The BLM recently released a management plan for 6.5 million acres of public land in Alaska’s Eastern Interior.
Fairbanks residents by a two-thirds margin want the Bureau of Land Management (BLM) to make recreation and conservation a priority for the nation’s public land, according to a new bipartisan poll commissioned by The Pew Charitable Trusts. Among the key findings:
- About one-third each feel the highest priority should be maintaining areas for hunting, fishing, and recreation, and for conserving habitat for fish and wildlife populations.
- 13 percent say protecting public lands from development should be the top priority.
- Support for conservation and recreation was broad-based among all population and demographic groups.
- Only 13 percent stated that the highest priority for the BLM should be facilitating development of minerals and other natural resources.
The BLM recently released a management plan for 6.5 million acres of public land in Alaska’s Eastern Interior—east of Fairbanks—that balances conservation of important fish and wildlife habitat, protection of critical traditional uses, and development. This final environmental impact statement is an improvement over a previous BLM proposal for this landscape released in 2012 that opened the entire pristine Draanjik or Upper Black River region to development. The agency’s latest plan proposes protection of important watersheds in the Eastern Interior as requested by tribal governments in the area.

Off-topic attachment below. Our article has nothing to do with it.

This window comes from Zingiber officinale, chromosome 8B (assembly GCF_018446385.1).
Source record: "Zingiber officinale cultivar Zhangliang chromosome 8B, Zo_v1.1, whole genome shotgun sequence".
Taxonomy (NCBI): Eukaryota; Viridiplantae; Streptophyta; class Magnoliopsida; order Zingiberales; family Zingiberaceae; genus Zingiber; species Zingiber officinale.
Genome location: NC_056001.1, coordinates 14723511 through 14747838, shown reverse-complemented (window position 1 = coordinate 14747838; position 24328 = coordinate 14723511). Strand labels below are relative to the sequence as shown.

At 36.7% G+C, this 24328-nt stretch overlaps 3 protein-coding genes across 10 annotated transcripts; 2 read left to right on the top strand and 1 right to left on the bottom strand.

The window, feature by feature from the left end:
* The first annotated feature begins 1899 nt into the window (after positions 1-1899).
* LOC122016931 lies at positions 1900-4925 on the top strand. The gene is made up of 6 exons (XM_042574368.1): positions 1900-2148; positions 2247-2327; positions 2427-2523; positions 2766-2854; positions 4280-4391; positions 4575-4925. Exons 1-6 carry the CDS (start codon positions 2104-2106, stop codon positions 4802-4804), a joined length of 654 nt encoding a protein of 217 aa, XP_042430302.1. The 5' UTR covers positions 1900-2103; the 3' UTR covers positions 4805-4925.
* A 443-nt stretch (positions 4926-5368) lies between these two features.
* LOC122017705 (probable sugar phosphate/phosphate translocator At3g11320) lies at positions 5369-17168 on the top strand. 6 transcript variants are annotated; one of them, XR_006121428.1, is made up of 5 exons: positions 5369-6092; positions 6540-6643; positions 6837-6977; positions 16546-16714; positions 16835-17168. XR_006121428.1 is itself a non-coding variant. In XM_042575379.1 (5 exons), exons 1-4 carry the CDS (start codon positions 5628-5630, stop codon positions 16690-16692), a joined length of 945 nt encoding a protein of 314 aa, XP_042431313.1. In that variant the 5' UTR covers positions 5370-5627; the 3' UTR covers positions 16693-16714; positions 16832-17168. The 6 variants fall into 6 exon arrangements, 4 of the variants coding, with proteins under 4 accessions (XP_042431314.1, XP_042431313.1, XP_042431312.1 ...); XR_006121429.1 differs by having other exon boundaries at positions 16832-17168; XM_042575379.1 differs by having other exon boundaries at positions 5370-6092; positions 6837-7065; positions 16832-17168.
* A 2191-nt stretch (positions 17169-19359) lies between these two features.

The results of this survey are based on 400 random telephone interviews, dialed from a list of residents who live in the Fairbanks, Alaska, Designated Market Area. Interviews were conducted by live interviewers reaching landlines and cellphones from July 21-27, 2016. These results have a sampling error of plus or minus 5 percent.
Ken Rait directs the western lands initiative for The Pew Charitable Trusts.